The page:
The return to in-person teaching last year brought with it a high degree of uncertainty for students and faculty. Professors reported that stress, fatigue, and anxiety contributed to higher levels of student disengagement, disconnection, and languishing than in pre-pandemic courses. Homewood faculty gathered together in August to discuss their observations of student disengagement and brainstorm strategies to proactively address their concerns.

At faculty request, the Center for Teaching Excellence & Innovation (CTEI) is scheduling a follow-up event for faculty to discuss how things are progressing this fall, new issues or concerns they want to share, and describe helpful strategies or solutions they implemented. Please join your colleagues for some light refreshments in the Garrett Room (CTEI offices) or online.  

Moderated by Amy Brusini, Senior Instructional Designer, Center for Teaching Excellence & Innovation 

(Read summary of this discussion on the Innovative Instructor blog.)

Case Studies from Canvas Pilot

Tuesday, April 12, 2022 from Noon to 1:30PM (online)

A limited number of faculty piloted Canvas during the spring semester to help the University prepare for the migration from Blackboard. Come learn about their experience and ask them questions about Canvas.

Moderated by Brian Cole, Associate Director, Center for Teaching Excellence & Innovation with faculty case studies from Dan Naiman, AMS, Allon Brann, History, and Amanda Hilliard, Center for Leadership Education

Evaluating Teaching Effectiveness

  • Wednesday, February 16, 2022 from Noon-1:30 PM (online)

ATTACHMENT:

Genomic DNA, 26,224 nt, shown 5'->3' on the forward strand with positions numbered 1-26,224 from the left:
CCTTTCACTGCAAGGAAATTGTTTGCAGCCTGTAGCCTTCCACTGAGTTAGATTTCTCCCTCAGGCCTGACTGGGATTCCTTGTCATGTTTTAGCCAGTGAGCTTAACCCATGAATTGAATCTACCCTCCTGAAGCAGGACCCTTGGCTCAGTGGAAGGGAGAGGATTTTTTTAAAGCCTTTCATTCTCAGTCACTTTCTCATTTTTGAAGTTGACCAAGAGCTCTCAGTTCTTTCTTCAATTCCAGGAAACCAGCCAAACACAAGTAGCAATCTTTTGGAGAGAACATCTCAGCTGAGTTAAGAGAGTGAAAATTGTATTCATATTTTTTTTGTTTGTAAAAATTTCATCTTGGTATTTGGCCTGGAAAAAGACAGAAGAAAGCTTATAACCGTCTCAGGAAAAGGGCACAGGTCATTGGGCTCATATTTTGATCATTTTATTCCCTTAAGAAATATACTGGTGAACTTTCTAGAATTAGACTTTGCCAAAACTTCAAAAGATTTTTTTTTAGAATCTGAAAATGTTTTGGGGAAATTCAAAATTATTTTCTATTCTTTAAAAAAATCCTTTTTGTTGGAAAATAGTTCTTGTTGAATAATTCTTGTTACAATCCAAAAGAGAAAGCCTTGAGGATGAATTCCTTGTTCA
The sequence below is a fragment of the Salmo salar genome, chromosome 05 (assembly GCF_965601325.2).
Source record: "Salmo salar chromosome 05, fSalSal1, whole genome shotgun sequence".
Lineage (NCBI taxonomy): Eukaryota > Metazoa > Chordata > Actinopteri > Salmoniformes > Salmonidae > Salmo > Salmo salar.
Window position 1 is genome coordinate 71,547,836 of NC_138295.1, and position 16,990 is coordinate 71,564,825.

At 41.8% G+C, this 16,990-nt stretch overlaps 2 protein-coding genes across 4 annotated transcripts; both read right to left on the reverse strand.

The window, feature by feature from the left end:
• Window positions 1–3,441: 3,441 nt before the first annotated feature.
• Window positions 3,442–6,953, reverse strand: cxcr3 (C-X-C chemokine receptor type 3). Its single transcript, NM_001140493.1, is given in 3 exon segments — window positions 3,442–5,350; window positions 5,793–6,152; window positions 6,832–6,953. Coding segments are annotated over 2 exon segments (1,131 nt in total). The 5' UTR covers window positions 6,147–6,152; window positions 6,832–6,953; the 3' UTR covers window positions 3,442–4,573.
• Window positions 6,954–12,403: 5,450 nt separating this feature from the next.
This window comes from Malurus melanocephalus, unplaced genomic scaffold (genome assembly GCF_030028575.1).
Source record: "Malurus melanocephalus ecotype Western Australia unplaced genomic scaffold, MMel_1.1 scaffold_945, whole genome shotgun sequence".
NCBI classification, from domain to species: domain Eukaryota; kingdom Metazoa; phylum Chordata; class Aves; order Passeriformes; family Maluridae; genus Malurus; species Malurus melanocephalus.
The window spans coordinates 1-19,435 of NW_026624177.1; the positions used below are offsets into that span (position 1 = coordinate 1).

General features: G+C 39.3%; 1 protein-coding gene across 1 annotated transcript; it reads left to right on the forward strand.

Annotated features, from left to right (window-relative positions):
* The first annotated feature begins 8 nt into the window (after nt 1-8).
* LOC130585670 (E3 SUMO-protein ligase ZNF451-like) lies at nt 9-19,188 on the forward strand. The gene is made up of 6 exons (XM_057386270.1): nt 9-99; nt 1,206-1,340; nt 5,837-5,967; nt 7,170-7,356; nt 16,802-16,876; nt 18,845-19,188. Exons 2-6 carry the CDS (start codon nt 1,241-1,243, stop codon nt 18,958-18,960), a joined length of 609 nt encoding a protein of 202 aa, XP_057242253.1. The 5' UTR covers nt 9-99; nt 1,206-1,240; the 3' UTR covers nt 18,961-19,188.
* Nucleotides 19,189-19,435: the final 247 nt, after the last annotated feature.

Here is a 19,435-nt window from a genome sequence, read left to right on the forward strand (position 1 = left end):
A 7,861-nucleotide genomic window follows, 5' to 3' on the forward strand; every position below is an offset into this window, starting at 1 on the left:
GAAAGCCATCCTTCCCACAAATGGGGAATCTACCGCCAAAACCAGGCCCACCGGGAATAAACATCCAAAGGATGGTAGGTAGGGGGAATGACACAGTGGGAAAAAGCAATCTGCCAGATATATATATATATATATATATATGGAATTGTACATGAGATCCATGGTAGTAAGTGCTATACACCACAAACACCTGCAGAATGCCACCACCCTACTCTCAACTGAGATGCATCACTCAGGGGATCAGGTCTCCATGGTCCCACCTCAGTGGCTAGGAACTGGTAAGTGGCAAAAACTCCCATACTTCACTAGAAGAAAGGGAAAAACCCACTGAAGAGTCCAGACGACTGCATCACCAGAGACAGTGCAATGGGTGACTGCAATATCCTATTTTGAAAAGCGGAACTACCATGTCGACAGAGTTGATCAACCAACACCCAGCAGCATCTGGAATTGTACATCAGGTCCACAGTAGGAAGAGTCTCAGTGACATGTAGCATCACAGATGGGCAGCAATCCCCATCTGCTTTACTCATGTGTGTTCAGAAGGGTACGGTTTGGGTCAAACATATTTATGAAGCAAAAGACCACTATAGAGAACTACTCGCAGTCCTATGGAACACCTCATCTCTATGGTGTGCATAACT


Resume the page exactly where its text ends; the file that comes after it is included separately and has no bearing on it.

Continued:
• Tuesday, February 22, 2022 from Noon to 1:30PM (online)

The Second Commission on Undergraduate Education report recommended, "establishing a new system for the assessment of teaching." The Provost charged an ad hoc Committee on Evaluation of Faculty Teaching to develop a report submitted to the Homewood Academic Council based on community input and research on teaching evaluation practices used at other colleges. This is the first in a series of conversations with Homewood faculty to occur during the spring semester. Come share your thoughts and brainstorm methods for improving  how we evaluate teaching. 

Moderated by members of the ad hoc Committee on Evaluation of Faculty Teaching.

(Read summary of this discussion on the Innovative Instructor blog.)

Inclusive Teaching Strategies

Tuesday, October 19, 2021 from Noon-1:00 PM (online)

In this session we will discuss the importance of inclusive pedagogy and how to incorporate inclusive teaching strategies into the classroom. Come share your thoughts, ask questions, or just listen.

Presented by Karen Fleming, Professor, Biophysics, KSAS; and Mike Reese, Associate Teaching Professor, Sociology, KSAS, Associate Dean, Libraries and Director, Center for Teaching Excellence & Innovation

(Read a summary of this session on the Innovative Instructor Blog.)

Moving from Blackboard to Canvas

Tuesday, December 7, 2021 from Noon-1:00PM (online)

The University launched a comprehensive review process to identify a replacement for our current version of Blackboard. The University has concluded and the University announced Canvas to Replace Blackboard as University’s Primary Learning Management System (LMS). In this session, we will discuss the steps to complete the LMS migration from Blackboard to Canvas by Fall 2022. 

Presented by Brian Cole, Associate Director, Center for Teaching Excellence & Innovation, KSAS/WSE

(Read a summary of this session on the Innovative Instructor Blog.)